Construction is not quite complete at the Bardstown Bourbon Company, which is already producing whiskey and has slated the opening of its visitor’s center for this summer.
Bardstown Bourbon Company’s collaborative distilling program has already drawn so much interest from companies looking to team up with their expert staff, led by Master Distiller Steve Nally, that BBC is booked solid for the next year.
“We sold our entire capacity before we made a drop,” BBC CEO David Mandell said. “It has exceeded our expectations.”
So much so, the distillery has already broken ground on an expansion to the main distillery, its second rickhouse is under construction, and ground will be broken for a third one before the second is finished. Mandell envisions as many as 10 rickhouses on site eventually. Total cost of the facility, including the expansion, is about $25 million.
The expansion will double BBC’s production capacity from 1.5 million proof gallons to 3 million, and enable the facility in the future to expand to 6 million with the installation of another still and additional fermenters.
“They’re already here — they’re already working,” Mandell said of the construction crews at the site, which made it easier to just go ahead and begin the expansion rather than waiting around.
“That’s a very unexpected and pleasant surprise for us,” said Kim Huston, president of the Nelson County Economic Development Agency.
As many as 18-20 new positions will be created as well, Mandell said, doubling the workforce at the distillery. Mandell said they have forged partnerships with 12 other established distilleries to make their products, in addition to those featuring the BBC brand, and could eventually expand to 15.
“We’ve got a team of folks who really know what they’re doing,” said Mandell, who stresses that what they do is a stark contrast from the “contract distilling” done by large operations such as MGP in Lawrenceburg, Ind., which produces hundreds of different spirits for many companies. In the BBC collaborative approach, BBC distillers partner with personnel from other small distilleries to make the whiskey the client wants to make, and they work together to find the right mashbills and other recipes to make their own unique products.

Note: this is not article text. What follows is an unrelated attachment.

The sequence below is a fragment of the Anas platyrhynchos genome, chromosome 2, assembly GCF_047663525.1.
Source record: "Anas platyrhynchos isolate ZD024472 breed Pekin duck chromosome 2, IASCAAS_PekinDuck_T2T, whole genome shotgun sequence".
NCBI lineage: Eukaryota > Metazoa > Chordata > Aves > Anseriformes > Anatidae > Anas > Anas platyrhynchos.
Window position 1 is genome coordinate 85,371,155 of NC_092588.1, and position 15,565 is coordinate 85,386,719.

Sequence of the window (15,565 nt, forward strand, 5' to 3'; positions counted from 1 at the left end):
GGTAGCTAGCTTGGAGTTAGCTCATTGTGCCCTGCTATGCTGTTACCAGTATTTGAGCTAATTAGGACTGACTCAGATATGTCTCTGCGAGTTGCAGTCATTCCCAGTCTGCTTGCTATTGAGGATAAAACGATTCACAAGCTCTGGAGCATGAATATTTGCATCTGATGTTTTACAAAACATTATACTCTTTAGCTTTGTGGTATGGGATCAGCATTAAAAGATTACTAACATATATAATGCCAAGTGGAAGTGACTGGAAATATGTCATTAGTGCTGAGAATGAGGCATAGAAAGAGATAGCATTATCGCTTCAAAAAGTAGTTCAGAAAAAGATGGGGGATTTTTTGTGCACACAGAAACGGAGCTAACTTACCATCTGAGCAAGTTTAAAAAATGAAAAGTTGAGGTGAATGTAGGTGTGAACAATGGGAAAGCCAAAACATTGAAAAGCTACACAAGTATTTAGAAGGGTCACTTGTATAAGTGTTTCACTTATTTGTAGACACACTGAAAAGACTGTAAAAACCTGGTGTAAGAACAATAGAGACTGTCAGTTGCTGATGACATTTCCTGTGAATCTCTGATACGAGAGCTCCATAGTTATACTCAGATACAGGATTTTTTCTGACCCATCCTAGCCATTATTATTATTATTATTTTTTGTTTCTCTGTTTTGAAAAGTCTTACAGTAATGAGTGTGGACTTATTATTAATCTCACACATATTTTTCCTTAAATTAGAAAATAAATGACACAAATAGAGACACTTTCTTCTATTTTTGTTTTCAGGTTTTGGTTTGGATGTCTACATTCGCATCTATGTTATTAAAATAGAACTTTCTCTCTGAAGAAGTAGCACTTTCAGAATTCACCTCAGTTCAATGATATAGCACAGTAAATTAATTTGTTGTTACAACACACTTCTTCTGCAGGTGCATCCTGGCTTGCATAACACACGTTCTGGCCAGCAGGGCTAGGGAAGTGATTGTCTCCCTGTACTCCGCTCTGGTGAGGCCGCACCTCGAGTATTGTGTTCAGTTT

“Customers want to know how it’s made … and they want to control their own destiny,” Mandell said. “And they want it to be from Kentucky.”
The BBC’s unique business model arose in part because of the bourbon boom and accompanying shortage of available bourbon to be purchased. Many brands contract out to other major bourbon producers to buy their excess product and add their own label to it. Others contract through operations such as MGP. But the major distilleries have been keeping more of their own product than they used to, and launching different labels within their own brands as they look to capitalize on the increased interest in bourbon. That doesn’t leave much left over for smaller distilleries looking to keep their products on the shelf.
“They offer a service very vital to Western Spirits,” said Jon Holecz, the vice-president of marketing for the Bowling Green-based distillery, maker of Lexington, Bird Dog and Calumet bourbons.
“We don’t currently own a distillery,” Holecz said. “We’ve never really had a distillery home.”
Western Spirits is the first of BBC’s partners to go public, and they began distilling in the past two weeks. Holecz said they’re trying to make their bourbons more available statewide and nationwide, and looking to expand their small batch and single barrel lines. It wasn’t possible before, with the supply of excess bourbon dwindling as the spirit grows in popularity.
“We don’t want to be a place that makes hundreds of whiskeys,” Mandell said. “We’re building long-term collaborations. We want to grow with you. We’re just shocked that the growth has happened so quickly.”
Mandell said the goal is to keep their operations customer-focused, making the whiskeys brands such as Western Spirits want to make, while calling on the decades of experience Nally and the distilling staff has under their belts.
“We kind of knew that these folks had one of these brilliant business minds,” Huston said of BBC. “They were looking to do something different and set themselves apart.”
Holecz said the partnership with BBC has been even better than expected, and they’re looking at expanding their Calumet Bourbon line. He said Western Spirits has been made to feel like part of the family and it has been rewarding to be with BBC from the ground up.
“This allows us to continue down the path we want to go,” Holecz said. “This helps us fill that much-needed bourbon supply we’re hoping to forecast.”